Agricultural science curriculum for Messiah Theological Institute in Mbale, Uganda: A needs assessment
Kipkurgat, Thomas Korir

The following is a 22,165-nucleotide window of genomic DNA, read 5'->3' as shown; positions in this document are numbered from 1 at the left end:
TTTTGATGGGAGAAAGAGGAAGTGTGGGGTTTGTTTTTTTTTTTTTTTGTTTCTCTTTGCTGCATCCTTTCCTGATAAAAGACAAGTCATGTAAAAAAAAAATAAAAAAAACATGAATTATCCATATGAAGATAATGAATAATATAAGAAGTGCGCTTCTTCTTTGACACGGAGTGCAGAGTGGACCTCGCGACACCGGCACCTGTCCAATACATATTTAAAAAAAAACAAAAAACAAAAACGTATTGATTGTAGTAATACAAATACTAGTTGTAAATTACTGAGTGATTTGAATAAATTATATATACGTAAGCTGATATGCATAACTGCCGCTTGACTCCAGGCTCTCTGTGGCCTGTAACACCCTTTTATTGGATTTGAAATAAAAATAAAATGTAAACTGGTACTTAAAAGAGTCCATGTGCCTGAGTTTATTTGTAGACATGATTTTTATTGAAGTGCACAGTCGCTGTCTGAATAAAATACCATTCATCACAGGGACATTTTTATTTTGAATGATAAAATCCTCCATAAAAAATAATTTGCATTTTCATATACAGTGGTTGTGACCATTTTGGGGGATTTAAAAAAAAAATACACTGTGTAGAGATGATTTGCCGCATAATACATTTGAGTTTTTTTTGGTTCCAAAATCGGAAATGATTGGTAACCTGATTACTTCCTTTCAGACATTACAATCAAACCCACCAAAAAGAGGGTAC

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This dissertation presents an assessment of needs associated with the development of an agricultural science curriculum at Messiah Theological Institute in Uganda. The long-term objective of this research was to explore strategies and to establish courses that will improve agriculture among schools and rural communities in Uganda. Agriculture is evolving considerably due to advent of technology. As a result of climate variability and other land use demands, there has been considerable concern compounded with poor methods of farming in Uganda. Understanding the needs and development of agriscience programs is a big challenge confronting agricultural production in Uganda. This dissertation reports major concerns and possible solutions of improving agricultural programs through effective establishment of agricultural science curriculum. Agriculture is the most important sector of the economy, employing more than 84 percent of the total labor force and generating over 42.5 percent of the gross national product (WRI, 2000). Agriculture is the main business enterprise people in local areas may eradicate poverty. Agriculture continues to decline every day, partly from shortage of labor, poor technology use, urbanization, and farm sizes resulting from land use competitions (New Vision, 2005). Uganda population is predominantly rural and farmers need basic tools and demonstration plots to improve agricultural practices. The strength of Uganda economy lies in the potential of its food production and sustainability. Vocational education in agriculture needs to be offered to improve farming practices, particularly to rural farmers The data for this study was collected during August of 2005 in Mbale, Uganda. The research process consisted of five steps. The first step was distribution of questionnaires to convenient sample (n=40) at Messiah Theological Institute during information gathering session and (n=50) were distributed during rural visits. The second data collection was conducted using one-on-one interviews (n=20). One-on-one interview participants were known by experts to be knowledgeable about agriculture. Third collection process was conducted using open-ended questionnaires (n=26). Distribution of open ended questionnaire was conducted within the six districts. Open-ended provided participants greater freedom of expression and to qualify their information in-depth. The fourth process involved five focus groups with 37 total participants. Participants were identified by experts to attend the focus group discussion including nongovernmental organizations, rural farmers and government officials. Finally, rural visits (n=6) was conducted in, Pallisa, Kumi, Kapchorwa, Tororo, Lira and Mbale districts. This study concluded that agricultural education for the future of agriculture in Uganda was necessary. In the development of agricultural curriculum, three dimensions of agriculture must be considered. These are a) agriculture for sustainability and security in Uganda society, b) agriculture to reduce poverty among rural poor and for sustainability of economy, and c) agriculture for a sustainable environment. This study recommended that the establishment of agricultural curriculum at MTI will facilitate the training of agricultural courses geared towards improving food production and poverty reduction. In order to improve the livelihood and offer appropriate courses, key constraints such as infrastructure, cultural issues, courses and education content and financial constraints needs to be addressed. Vocational training should be developed to assist rural farmers and meaningful experiential learning strongly recommended for future MTI students. Agricultural training should serve the local clientele. Developments of educational programs such as demonstration workshops and should be improved to teach rural communities better farming practices. Rural farmers lack extensionist to assist with agricultural practices and therefore assessing the needs associated with curriculum development is crucial. Therefore, recommended courses should include: soil conservation, animal husbandry, farm preparation, stocking rates, breeding techniques, natural resource conservation should be offered during initial stages of MTI. Offering these beginning courses at certificate program/level and vocational training will prepare students for degree courses such as agricultural extension, animal science, agronomy, food technology, and veterinary science.